Telecom San Frontières
By stephendavis on Sep 28, 2006
Telephony is the only truly borderless, global utility. Not withstanding government interference in certain regions of the world, it is possible to make a 'direct dial' call from virtually any part of the populated world to someone located on another continent or just a few miles away. Most people don't tolerate not being able to get through first time.
In some countries, the former state owned telephone operators have a statutory duty to provide sufficient network capacity to handle emergency calls. Most mobile operators build into their SIM cards a tiered network access priority that enables certain groups to have preference during peak traffic periods, e.g. business contract users ahead of pay-as-you-go customers.
Historically, the switching of voice traffic between national operators has required agreed common technical protocols and financial mechanisms to reconcile payments between operators. Many of the commercial agreements probably emerged from systems set-up to handle post and parcels. In zones of conflict or areas affected by natural disasters around the world, a breakdown in telecoms resulting from ground stations or exchanges being out of action, as recently happened in southern Lebanon, can impair relief efforts just as much as bombed bridges, railway lines or airport runways.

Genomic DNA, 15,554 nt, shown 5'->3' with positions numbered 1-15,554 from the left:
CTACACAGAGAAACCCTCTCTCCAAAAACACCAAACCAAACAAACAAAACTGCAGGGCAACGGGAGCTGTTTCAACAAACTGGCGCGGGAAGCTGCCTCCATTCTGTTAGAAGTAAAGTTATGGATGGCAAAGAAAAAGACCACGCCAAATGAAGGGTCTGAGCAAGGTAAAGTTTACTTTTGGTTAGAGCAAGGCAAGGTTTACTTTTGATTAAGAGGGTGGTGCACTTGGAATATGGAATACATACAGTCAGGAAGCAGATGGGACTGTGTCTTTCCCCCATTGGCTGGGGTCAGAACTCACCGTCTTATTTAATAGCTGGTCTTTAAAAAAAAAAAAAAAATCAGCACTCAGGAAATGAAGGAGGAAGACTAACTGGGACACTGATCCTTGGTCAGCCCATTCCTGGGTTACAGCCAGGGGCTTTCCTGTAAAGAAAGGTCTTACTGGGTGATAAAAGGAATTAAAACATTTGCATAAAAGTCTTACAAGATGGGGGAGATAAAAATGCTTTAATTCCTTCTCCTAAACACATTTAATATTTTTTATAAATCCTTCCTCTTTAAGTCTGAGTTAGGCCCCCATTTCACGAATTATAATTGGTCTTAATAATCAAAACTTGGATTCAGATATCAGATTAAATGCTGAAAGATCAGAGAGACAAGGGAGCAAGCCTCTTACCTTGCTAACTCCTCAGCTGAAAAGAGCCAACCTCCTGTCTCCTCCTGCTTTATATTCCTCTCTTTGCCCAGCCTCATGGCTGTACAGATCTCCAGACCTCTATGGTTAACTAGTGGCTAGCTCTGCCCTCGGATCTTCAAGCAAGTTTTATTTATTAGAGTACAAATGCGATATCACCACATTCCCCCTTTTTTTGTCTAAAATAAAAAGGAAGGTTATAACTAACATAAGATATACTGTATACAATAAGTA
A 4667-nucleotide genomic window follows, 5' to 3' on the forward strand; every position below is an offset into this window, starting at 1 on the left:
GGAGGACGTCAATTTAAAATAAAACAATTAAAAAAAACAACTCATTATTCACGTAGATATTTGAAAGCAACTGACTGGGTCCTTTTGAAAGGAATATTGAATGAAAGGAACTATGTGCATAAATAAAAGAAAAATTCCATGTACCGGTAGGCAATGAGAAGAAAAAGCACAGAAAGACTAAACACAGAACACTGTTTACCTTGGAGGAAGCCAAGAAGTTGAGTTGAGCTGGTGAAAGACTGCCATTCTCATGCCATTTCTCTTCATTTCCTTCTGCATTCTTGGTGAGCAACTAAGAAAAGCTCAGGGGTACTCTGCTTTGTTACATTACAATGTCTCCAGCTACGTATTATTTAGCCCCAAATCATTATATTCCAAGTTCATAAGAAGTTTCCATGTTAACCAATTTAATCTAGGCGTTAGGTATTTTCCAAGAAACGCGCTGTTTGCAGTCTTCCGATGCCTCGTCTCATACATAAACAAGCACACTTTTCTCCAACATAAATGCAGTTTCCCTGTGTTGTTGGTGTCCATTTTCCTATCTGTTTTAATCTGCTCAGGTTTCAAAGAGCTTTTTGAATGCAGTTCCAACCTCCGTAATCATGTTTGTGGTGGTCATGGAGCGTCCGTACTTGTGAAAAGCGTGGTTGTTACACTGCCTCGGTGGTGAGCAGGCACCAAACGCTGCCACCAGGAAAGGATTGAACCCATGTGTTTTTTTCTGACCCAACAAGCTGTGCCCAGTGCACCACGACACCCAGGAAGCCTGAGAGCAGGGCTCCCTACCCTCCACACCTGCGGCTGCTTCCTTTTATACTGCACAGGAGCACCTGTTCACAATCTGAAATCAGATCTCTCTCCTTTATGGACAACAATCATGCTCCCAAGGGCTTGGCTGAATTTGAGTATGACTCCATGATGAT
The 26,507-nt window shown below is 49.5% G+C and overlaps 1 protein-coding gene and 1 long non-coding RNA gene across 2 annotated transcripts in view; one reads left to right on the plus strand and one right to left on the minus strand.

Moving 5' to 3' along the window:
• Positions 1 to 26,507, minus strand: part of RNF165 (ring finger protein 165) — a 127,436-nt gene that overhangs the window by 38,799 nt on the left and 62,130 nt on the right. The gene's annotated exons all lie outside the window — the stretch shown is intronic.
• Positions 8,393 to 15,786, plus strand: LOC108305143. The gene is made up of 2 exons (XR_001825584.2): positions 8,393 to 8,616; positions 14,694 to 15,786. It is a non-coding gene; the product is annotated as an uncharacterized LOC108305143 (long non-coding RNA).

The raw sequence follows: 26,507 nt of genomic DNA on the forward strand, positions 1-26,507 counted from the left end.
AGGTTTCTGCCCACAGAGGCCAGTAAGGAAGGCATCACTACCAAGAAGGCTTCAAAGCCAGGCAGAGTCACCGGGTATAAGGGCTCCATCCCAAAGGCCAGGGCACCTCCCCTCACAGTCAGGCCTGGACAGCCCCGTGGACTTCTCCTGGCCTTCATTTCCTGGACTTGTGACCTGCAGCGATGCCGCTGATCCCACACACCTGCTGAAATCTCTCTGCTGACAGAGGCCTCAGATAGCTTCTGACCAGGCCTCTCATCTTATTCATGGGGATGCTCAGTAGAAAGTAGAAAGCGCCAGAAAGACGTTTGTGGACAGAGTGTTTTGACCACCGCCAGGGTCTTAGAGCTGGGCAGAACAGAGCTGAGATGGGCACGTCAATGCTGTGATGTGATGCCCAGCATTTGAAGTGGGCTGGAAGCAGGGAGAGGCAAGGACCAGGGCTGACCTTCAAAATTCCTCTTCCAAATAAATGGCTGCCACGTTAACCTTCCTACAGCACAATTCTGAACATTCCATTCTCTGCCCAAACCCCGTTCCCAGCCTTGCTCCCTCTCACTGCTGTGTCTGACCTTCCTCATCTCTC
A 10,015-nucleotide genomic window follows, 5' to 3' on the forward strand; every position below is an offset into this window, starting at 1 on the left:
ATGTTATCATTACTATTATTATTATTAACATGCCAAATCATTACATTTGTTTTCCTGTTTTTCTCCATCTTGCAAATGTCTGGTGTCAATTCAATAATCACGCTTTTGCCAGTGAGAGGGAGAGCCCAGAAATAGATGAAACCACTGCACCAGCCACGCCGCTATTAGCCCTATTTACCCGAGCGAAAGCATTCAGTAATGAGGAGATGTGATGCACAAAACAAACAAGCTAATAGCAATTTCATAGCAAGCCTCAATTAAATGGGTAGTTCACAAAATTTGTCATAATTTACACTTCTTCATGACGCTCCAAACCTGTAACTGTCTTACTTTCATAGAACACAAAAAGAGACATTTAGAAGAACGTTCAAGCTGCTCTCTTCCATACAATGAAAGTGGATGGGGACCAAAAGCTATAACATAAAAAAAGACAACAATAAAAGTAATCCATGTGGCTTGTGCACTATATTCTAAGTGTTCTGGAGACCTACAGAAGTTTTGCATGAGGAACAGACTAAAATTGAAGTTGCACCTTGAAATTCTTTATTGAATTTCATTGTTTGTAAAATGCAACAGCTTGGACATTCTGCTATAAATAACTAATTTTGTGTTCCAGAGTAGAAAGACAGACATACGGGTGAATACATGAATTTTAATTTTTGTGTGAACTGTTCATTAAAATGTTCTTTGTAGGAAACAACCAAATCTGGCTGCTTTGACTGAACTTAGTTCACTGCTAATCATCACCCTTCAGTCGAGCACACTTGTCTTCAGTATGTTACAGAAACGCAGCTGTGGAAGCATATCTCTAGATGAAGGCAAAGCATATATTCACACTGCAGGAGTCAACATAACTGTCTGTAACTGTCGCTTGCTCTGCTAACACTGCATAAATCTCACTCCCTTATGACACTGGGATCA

A French based charity Télécoms San Frontières (TSF) has recently set-up a rapid response team modelled on the better known Médecins Sans Frontières, to provide immediate emergency on-the-ground relief. Télécoms San Frontières operates using lightweight satellite phones connected to the Inmarsat network.
At first as a charitable concept, in comparison to Médecins Sans Frontières, a dedicated telecoms emergency service might seem to be rather indulgent or superfluous. Medical supplies and care administered by trained practitioners must surely be more important in an emergency situation.
But telecoms support can greatly increase the efficiency of directing aid and emergency supplies to where it is needed most. For the relief organisations, getting the message with video pictures can help raise awareness of the severity of the need and contribute to fundraising efforts in donor countries.